365 Days: The Difference A Year Makes

Jun 15, 2017

Sold. Relocated. Gone.

It was not an exaggeration to say that Springfield hockey fans’ biggest nightmare had become their real-life emptiness in April of 2016 when the Falcons organization was sold to the Arizona Coyotes and, in turn, moved to Tucson.

An AHL charter city with history dating back to the 1930s suddenly seemed as if it would be gone, victims of circumstance and the always-changing landscape of the business of sports.

The void felt in the City of Homes was evident and palpable.

“I think on one level, some folks were in disbelief, almost in shock,” said Chris Thompson, the Thunderbirds’ Senior VP and a member of the Springfield AHL franchise’s front office for over a decade. “Over the years the media had talked about the instability of the franchise and the team potentially leaving, but this time, it was real.”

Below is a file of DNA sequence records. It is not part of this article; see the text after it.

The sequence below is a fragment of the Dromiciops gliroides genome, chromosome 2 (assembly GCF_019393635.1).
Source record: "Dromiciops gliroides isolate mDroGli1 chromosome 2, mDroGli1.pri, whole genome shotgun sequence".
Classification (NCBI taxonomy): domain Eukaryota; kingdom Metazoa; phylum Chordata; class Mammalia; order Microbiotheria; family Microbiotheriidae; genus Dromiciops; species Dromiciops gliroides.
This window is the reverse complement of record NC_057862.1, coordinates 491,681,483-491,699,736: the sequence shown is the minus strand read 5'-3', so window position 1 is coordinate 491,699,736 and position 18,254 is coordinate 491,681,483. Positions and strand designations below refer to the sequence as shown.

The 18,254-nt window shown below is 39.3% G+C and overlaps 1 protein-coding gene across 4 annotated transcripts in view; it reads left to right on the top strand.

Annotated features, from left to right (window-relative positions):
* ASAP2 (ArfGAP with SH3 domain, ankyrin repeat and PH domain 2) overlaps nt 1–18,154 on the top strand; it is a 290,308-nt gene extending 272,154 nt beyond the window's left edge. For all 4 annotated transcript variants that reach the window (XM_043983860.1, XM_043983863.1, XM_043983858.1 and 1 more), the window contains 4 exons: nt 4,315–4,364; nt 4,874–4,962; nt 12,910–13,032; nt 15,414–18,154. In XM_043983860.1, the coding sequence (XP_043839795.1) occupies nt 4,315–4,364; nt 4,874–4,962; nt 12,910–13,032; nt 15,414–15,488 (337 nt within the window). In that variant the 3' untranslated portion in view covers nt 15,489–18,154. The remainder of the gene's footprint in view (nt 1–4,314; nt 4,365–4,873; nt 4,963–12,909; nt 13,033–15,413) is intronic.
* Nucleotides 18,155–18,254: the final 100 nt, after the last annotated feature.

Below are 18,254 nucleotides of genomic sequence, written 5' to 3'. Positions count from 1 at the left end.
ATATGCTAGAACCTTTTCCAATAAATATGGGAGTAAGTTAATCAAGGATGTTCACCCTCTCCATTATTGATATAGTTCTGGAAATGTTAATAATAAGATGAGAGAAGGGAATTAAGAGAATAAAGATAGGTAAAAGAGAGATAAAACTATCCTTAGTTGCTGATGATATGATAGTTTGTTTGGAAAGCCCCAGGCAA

The biggest comeback by a Massachusetts team may not have surfaced until a Sunday night in February, but a summer earlier, the wheels were spinning on another bounce-back tale that was not seen as a sure thing.

Empirically speaking, the pessimism and uncertainty was not off-base. After all, the final season of Falcons hockey had brought the AHL’s lowest attendance in the stands and the AHL’s worst Eastern Conference record on the ice.

That did not deter more than two dozen Springfield area businessmen and women, however, who – rather than seeing a doomed enterprise – instead saw an opportunity to re-write the narrative on Springfield hockey and family fun. All along, Thompson, a native of the region, had full confidence.

“When I was approached by (owner Paul Picknelly) to join the management, I knew immediately this was going to work. (Thunderbirds Executive Vice President Nate Costa) and I had talked for nearly a decade on how we could build this into a franchise that the market would support, if we had the backing of a local investment group who had the same vision.”